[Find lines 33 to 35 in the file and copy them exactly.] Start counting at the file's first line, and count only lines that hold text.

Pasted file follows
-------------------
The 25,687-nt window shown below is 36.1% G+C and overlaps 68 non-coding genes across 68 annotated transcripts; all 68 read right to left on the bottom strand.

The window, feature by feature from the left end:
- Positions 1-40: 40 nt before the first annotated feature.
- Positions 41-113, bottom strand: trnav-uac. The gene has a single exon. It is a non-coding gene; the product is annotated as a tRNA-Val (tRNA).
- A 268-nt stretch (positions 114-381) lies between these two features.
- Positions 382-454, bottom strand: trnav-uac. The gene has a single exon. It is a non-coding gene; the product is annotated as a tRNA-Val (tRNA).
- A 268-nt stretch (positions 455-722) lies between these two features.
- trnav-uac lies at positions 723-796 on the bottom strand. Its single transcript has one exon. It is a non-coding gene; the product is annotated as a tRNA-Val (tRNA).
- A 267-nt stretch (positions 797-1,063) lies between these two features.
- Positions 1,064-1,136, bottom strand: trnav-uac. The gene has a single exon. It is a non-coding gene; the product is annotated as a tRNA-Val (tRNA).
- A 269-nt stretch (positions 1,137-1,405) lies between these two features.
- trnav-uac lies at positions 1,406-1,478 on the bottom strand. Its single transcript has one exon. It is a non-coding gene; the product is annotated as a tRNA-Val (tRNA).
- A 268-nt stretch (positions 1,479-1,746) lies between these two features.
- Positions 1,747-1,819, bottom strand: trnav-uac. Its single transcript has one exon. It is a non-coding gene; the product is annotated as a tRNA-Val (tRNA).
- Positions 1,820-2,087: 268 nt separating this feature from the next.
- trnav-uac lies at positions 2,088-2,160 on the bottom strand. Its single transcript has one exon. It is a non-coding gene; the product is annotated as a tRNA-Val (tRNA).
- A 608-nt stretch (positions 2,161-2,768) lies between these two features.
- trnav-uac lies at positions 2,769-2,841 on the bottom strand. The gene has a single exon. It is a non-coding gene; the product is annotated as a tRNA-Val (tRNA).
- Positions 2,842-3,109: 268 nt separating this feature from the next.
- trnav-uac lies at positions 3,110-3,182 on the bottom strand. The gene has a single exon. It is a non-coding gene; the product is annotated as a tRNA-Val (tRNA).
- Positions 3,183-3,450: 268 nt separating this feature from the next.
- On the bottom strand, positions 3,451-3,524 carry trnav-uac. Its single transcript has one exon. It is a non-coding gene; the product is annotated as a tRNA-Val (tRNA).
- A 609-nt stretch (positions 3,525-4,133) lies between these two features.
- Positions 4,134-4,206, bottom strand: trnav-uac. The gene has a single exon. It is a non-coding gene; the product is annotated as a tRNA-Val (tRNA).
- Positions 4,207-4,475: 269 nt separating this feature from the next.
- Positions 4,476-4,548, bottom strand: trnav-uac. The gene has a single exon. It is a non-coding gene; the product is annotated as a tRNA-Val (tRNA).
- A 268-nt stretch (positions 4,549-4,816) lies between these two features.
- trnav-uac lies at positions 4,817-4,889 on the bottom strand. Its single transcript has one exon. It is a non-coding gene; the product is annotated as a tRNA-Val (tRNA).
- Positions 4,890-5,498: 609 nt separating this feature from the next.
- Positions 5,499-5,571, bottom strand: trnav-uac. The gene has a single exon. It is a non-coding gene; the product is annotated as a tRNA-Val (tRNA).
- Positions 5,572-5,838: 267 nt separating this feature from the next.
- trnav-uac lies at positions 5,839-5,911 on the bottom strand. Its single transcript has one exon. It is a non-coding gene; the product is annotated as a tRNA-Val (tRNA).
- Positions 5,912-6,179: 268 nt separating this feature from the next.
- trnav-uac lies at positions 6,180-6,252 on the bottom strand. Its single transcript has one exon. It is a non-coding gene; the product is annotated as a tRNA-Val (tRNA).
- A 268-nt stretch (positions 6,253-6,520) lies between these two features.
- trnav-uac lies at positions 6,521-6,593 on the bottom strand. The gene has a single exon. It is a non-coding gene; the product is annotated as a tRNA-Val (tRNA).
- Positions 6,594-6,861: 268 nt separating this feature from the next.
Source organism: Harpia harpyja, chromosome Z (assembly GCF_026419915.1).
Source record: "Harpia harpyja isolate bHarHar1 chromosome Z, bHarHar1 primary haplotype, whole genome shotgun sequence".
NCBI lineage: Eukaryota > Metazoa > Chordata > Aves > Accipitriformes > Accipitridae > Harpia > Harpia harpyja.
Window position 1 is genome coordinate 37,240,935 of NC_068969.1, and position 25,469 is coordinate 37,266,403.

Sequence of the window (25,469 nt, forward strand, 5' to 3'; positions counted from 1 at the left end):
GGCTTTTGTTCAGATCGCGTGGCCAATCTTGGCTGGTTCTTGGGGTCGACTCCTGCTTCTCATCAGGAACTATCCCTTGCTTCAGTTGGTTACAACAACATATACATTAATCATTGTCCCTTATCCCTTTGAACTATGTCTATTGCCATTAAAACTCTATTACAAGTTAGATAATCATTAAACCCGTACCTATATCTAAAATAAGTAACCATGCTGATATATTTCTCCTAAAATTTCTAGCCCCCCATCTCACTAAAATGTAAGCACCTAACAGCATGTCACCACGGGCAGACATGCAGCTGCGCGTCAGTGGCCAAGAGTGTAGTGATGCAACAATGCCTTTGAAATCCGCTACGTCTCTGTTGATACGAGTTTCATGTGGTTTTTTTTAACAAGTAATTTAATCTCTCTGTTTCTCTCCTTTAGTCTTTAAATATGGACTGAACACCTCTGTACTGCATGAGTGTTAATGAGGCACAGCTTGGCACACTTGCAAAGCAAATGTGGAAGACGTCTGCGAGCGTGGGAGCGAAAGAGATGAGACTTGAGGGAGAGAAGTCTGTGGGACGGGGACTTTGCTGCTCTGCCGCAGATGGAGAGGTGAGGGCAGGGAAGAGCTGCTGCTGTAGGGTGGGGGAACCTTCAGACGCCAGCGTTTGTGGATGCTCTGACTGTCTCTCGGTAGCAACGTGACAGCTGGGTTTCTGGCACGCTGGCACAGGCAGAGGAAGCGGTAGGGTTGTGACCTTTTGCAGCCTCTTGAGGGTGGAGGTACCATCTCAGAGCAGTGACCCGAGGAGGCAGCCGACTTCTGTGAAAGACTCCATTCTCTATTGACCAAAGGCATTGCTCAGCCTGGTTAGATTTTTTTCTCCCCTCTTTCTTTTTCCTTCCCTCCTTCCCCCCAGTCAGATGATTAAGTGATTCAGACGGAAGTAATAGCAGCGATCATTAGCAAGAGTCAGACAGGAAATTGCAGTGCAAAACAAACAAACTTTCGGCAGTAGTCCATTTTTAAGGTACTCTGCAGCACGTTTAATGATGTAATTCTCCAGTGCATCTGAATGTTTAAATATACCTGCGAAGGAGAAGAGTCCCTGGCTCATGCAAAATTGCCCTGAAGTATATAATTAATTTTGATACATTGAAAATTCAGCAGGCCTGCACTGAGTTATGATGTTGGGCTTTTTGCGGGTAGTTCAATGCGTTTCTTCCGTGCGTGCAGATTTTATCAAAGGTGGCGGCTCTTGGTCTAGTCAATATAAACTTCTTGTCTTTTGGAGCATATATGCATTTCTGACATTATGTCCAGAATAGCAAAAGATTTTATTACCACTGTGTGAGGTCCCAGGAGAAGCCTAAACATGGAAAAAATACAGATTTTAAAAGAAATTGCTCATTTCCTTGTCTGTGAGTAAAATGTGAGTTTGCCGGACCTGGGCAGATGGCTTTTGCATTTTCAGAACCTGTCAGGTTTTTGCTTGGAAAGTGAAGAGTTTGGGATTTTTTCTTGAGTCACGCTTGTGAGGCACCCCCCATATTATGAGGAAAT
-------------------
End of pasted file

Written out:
- Positions 5,912-6,179: 268 nt separating this feature from the next.
- trnav-uac lies at positions 6,180-6,252 on the bottom strand. Its single transcript has one exon. It is a non-coding gene; the product is annotated as a tRNA-Val (tRNA).
- A 268-nt stretch (positions 6,253-6,520) lies between these two features.